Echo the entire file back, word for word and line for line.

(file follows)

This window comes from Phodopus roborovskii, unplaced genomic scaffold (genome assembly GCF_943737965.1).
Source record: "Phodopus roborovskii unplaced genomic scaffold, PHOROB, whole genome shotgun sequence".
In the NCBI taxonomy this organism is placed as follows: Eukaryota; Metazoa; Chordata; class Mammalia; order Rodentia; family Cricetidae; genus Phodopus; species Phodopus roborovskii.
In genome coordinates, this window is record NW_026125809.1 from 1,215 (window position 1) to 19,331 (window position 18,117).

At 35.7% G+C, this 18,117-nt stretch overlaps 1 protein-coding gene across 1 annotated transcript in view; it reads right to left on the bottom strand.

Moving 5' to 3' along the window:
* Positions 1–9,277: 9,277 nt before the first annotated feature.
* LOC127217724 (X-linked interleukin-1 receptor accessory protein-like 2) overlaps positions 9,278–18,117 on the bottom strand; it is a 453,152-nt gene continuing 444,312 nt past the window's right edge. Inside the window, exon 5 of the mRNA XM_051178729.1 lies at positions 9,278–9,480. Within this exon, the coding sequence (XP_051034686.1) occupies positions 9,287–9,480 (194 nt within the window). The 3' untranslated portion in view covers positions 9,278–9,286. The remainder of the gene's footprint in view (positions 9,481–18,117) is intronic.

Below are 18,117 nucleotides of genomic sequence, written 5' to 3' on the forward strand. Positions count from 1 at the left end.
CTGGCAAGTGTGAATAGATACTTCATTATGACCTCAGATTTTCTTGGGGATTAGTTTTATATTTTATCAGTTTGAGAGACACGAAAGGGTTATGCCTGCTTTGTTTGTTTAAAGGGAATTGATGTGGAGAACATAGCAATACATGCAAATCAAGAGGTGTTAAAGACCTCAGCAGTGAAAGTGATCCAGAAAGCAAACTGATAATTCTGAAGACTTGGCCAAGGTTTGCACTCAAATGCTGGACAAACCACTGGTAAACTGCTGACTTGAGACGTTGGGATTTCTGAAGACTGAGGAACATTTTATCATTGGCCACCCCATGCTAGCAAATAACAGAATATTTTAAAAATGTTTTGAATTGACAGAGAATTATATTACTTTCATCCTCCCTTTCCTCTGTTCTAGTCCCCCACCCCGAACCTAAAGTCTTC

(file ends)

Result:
This window comes from Phodopus roborovskii, unplaced genomic scaffold (genome assembly GCF_943737965.1).
Source record: "Phodopus roborovskii unplaced genomic scaffold, PHOROB, whole genome shotgun sequence".
In the NCBI taxonomy this organism is placed as follows: Eukaryota; Metazoa; Chordata; class Mammalia; order Rodentia; family Cricetidae; genus Phodopus; species Phodopus roborovskii.
In genome coordinates, this window is record NW_026125809.1 from 1,215 (window position 1) to 19,331 (window position 18,117).

At 35.7% G+C, this 18,117-nt stretch overlaps 1 protein-coding gene across 1 annotated transcript in view; it reads right to left on the bottom strand.

Moving 5' to 3' along the window:
* Positions 1–9,277: 9,277 nt before the first annotated feature.
* LOC127217724 (X-linked interleukin-1 receptor accessory protein-like 2) overlaps positions 9,278–18,117 on the bottom strand; it is a 453,152-nt gene continuing 444,312 nt past the window's right edge. Inside the window, exon 5 of the mRNA XM_051178729.1 lies at positions 9,278–9,480. Within this exon, the coding sequence (XP_051034686.1) occupies positions 9,287–9,480 (194 nt within the window). The 3' untranslated portion in view covers positions 9,278–9,286. The remainder of the gene's footprint in view (positions 9,481–18,117) is intronic.

Below are 18,117 nucleotides of genomic sequence, written 5' to 3' on the forward strand. Positions count from 1 at the left end.
CTGGCAAGTGTGAATAGATACTTCATTATGACCTCAGATTTTCTTGGGGATTAGTTTTATATTTTATCAGTTTGAGAGACACGAAAGGGTTATGCCTGCTTTGTTTGTTTAAAGGGAATTGATGTGGAGAACATAGCAATACATGCAAATCAAGAGGTGTTAAAGACCTCAGCAGTGAAAGTGATCCAGAAAGCAAACTGATAATTCTGAAGACTTGGCCAAGGTTTGCACTCAAATGCTGGACAAACCACTGGTAAACTGCTGACTTGAGACGTTGGGATTTCTGAAGACTGAGGAACATTTTATCATTGGCCACCCCATGCTAGCAAATAACAGAATATTTTAAAAATGTTTTGAATTGACAGAGAATTATATTACTTTCATCCTCCCTTTCCTCTGTTCTAGTCCCCCACCCCGAACCTAAAGTCTTC